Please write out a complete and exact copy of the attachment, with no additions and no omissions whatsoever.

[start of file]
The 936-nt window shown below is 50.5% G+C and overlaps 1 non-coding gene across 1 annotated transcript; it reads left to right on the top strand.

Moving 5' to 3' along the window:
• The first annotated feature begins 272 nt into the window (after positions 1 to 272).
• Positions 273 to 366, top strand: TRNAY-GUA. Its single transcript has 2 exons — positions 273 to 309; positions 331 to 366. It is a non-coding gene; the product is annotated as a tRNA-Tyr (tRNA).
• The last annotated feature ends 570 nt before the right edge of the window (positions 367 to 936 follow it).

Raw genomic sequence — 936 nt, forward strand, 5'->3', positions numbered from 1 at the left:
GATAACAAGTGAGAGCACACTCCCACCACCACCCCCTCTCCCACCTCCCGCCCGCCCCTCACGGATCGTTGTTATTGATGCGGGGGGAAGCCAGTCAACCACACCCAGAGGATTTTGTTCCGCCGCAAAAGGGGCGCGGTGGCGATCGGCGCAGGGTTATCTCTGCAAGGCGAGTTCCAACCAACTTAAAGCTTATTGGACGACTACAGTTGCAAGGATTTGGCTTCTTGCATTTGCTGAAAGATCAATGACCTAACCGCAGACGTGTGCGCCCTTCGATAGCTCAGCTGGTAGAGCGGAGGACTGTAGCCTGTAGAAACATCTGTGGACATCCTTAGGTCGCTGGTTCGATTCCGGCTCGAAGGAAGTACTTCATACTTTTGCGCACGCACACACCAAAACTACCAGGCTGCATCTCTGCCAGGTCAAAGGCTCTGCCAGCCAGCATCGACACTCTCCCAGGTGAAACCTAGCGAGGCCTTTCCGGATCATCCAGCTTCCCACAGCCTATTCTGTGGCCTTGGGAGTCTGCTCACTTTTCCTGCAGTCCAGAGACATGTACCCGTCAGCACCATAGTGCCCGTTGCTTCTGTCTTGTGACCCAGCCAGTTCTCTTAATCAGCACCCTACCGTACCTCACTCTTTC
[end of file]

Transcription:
The 936-nt window shown below is 50.5% G+C and overlaps 1 non-coding gene across 1 annotated transcript; it reads left to right on the top strand.

Moving 5' to 3' along the window:
• The first annotated feature begins 272 nt into the window (after positions 1 to 272).
• Positions 273 to 366, top strand: TRNAY-GUA. Its single transcript has 2 exons — positions 273 to 309; positions 331 to 366. It is a non-coding gene; the product is annotated as a tRNA-Tyr (tRNA).
• The last annotated feature ends 570 nt before the right edge of the window (positions 367 to 936 follow it).

Raw genomic sequence — 936 nt, forward strand, 5'->3', positions numbered from 1 at the left:
GATAACAAGTGAGAGCACACTCCCACCACCACCCCCTCTCCCACCTCCCGCCCGCCCCTCACGGATCGTTGTTATTGATGCGGGGGGAAGCCAGTCAACCACACCCAGAGGATTTTGTTCCGCCGCAAAAGGGGCGCGGTGGCGATCGGCGCAGGGTTATCTCTGCAAGGCGAGTTCCAACCAACTTAAAGCTTATTGGACGACTACAGTTGCAAGGATTTGGCTTCTTGCATTTGCTGAAAGATCAATGACCTAACCGCAGACGTGTGCGCCCTTCGATAGCTCAGCTGGTAGAGCGGAGGACTGTAGCCTGTAGAAACATCTGTGGACATCCTTAGGTCGCTGGTTCGATTCCGGCTCGAAGGAAGTACTTCATACTTTTGCGCACGCACACACCAAAACTACCAGGCTGCATCTCTGCCAGGTCAAAGGCTCTGCCAGCCAGCATCGACACTCTCCCAGGTGAAACCTAGCGAGGCCTTTCCGGATCATCCAGCTTCCCACAGCCTATTCTGTGGCCTTGGGAGTCTGCTCACTTTTCCTGCAGTCCAGAGACATGTACCCGTCAGCACCATAGTGCCCGTTGCTTCTGTCTTGTGACCCAGCCAGTTCTCTTAATCAGCACCCTACCGTACCTCACTCTTTC